- Continuous Charging: Batteries are designed to charge and discharge continuously. If they are charged continuously, the number of ions that hold the charge would eventually bond with each other to form stable compounds. Once the compounds are formed, they get deposited at the electrodes and the amount of available electrolytes decreases. This significantly decreases the charge holding capacity of the battery and eventually all the electrolytes get deposited, turning the battery dead. In a dead state the battery can neither accept charge nor store them for further usage.
- Surrounding Heat: As stated above, heat accelerates chemical reactions leading to faster power discharge. Therefore, each time the battery gets heated more than 10 degrees its rate of chemical reaction doubles. Thus its discharge potential also doubles. This leads to faster discharges and lower charge storage as compared to batteries at cooler temperatures.
- Discharge Intensive Devices: Smartphone are designed to pull as much power as they require to function in a normal state. Therefore, the batteries are also designed to carry out faster chemical reactions depending on the demand set by devices. Thus devices that run resource intensive applications tend to consume more power than devices at normal states. The batteries also produce necessary power to support the device accessories. This leads to faster discharges and lower battery life.
- External device support: When additional devices are connected to the primary device, they tend to depend on the power supplied by the primary device. Thus earphones and other accessories when connected to the smartphones tend to put additional pressure on the batteries for the power required for their functioning. This leads to faster discharges and lower battery life.
Verdict: Should You Leave Your Smartphone Plugged-in Overnight?
Nope. You shouldn’t. The reason is clearly explained above. When a smartphone remains in charge for a longer period, after the battery has fully charged, the device automatically cuts off all electric supply to the battery. Then the battery sits idle while the direct current is supplied to your device for usage. An idle battery has no chemical reactions going on inside it.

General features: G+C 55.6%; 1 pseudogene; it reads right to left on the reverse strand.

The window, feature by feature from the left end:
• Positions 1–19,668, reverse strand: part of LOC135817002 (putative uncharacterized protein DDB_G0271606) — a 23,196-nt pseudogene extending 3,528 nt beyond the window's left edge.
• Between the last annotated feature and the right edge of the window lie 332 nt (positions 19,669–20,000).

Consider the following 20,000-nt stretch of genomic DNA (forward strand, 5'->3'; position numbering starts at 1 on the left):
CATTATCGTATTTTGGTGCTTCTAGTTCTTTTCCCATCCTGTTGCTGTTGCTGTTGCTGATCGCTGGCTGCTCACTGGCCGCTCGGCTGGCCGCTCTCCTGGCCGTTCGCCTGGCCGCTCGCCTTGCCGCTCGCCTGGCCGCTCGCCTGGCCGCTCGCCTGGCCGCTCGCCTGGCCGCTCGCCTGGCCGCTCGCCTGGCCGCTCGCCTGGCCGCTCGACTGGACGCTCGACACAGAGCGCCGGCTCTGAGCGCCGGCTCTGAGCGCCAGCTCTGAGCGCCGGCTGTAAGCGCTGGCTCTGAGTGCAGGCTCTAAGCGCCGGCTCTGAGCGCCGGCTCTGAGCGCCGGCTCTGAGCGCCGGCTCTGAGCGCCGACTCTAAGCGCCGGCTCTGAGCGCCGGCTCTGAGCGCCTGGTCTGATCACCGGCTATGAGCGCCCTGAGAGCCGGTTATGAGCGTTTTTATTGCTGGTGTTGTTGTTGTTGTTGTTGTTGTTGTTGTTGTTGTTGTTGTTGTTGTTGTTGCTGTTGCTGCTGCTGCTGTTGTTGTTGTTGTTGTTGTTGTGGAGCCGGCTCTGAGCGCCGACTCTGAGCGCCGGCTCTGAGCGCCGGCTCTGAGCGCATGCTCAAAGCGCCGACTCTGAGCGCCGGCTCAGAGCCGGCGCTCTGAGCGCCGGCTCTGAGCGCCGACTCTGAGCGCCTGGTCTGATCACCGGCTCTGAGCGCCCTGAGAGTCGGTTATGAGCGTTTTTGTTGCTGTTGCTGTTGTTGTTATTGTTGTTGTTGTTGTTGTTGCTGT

Therefore, the ions inside it slowly start to form bonds that eventually get deposited on the electrodes. If the smartphone doesn’t cut off electric supply to the battery, the battery continuously gets additional charge leading to more than needed chemical reactions. This heats up the battery which again leads to faster power production. The heat produced from the battery damages the surrounding case leading to electrolyte leakage and sometimes the batteries tend to burst open.
The condition becomes even worse if the smartphone is encased in a cover and the battery doesn’t get enough air to berate and cool itself. Moreover, external accessories like earphones or headphones when connected to smartphones tend to exert additional pressure on the device architecture leading to extra power consumption, even when the device is not in use.
Therefore, the discharging batteries supply the necessary power but in case of a short circuit the whole device gets fried. Such instances are extremely dangerous and should be avoided as much as possible. The ideal charge percentage of smartphones lies from 20% to 80%. Therefore, you need to keep charging the device in continuous intervals instead of letting it completely discharge itself and then charge it for hours.